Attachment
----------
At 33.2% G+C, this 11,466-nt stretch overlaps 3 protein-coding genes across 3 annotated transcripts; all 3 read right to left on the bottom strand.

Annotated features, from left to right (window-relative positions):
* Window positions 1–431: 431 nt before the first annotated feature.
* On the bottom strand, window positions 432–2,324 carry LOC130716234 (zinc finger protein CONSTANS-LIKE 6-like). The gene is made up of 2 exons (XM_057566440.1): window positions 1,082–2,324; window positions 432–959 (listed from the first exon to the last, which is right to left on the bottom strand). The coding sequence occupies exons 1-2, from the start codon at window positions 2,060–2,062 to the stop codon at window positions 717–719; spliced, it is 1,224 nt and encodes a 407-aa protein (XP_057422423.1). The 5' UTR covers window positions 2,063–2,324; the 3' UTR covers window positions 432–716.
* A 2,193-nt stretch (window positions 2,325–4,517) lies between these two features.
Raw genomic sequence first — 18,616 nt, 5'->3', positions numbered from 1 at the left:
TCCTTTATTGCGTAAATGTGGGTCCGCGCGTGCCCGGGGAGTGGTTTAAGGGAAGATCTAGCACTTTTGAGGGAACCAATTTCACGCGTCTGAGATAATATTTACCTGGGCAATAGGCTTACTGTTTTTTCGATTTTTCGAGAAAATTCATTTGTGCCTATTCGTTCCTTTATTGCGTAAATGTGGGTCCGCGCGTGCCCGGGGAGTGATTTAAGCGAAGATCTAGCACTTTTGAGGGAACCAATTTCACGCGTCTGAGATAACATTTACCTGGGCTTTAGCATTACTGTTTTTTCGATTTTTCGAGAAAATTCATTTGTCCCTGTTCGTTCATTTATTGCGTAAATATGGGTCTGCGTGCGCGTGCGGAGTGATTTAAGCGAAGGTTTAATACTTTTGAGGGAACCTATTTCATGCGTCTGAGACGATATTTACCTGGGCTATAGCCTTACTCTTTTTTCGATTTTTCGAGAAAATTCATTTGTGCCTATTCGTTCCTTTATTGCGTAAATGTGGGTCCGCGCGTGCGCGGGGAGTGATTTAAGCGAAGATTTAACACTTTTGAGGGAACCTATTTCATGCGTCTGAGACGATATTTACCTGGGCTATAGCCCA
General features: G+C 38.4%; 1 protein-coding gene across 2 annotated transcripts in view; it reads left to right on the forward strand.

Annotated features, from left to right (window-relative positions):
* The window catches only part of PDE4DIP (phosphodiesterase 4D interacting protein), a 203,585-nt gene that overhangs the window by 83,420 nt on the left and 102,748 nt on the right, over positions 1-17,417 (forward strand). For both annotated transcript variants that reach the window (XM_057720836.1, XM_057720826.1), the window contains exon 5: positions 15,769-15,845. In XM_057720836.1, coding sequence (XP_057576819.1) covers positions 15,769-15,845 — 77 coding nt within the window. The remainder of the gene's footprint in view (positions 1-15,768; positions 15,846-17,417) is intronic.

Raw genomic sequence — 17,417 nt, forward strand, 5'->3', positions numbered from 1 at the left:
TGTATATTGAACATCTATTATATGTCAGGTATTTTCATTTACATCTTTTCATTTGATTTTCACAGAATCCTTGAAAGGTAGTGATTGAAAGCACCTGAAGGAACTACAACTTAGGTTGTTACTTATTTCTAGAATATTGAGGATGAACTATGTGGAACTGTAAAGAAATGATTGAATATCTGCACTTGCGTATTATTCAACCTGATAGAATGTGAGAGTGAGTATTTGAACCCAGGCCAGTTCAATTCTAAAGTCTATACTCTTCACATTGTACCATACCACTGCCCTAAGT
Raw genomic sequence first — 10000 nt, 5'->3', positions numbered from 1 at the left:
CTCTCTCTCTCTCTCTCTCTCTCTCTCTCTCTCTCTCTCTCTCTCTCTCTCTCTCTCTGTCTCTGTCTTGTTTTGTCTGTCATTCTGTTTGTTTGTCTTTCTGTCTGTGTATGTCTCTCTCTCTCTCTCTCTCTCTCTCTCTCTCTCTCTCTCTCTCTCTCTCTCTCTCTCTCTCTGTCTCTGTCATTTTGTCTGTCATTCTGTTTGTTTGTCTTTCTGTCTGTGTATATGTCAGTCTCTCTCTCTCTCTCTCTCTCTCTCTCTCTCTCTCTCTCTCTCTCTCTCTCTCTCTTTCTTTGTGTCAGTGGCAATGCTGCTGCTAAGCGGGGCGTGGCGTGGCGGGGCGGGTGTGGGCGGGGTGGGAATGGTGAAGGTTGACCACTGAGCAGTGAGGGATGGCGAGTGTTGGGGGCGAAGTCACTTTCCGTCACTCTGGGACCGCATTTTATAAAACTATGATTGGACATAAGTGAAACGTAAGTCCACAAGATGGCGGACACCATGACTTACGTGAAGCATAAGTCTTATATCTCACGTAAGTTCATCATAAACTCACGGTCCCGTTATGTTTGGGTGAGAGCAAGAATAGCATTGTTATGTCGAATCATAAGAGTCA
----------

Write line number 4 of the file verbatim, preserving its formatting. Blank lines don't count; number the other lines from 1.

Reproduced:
* On the bottom strand, window positions 432–2,324 carry LOC130716234 (zinc finger protein CONSTANS-LIKE 6-like). The gene is made up of 2 exons (XM_057566440.1): window positions 1,082–2,324; window positions 432–959 (listed from the first exon to the last, which is right to left on the bottom strand). The coding sequence occupies exons 1-2, from the start codon at window positions 2,060–2,062 to the stop codon at window positions 717–719; spliced, it is 1,224 nt and encodes a 407-aa protein (XP_057422423.1). The 5' UTR covers window positions 2,063–2,324; the 3' UTR covers window positions 432–716.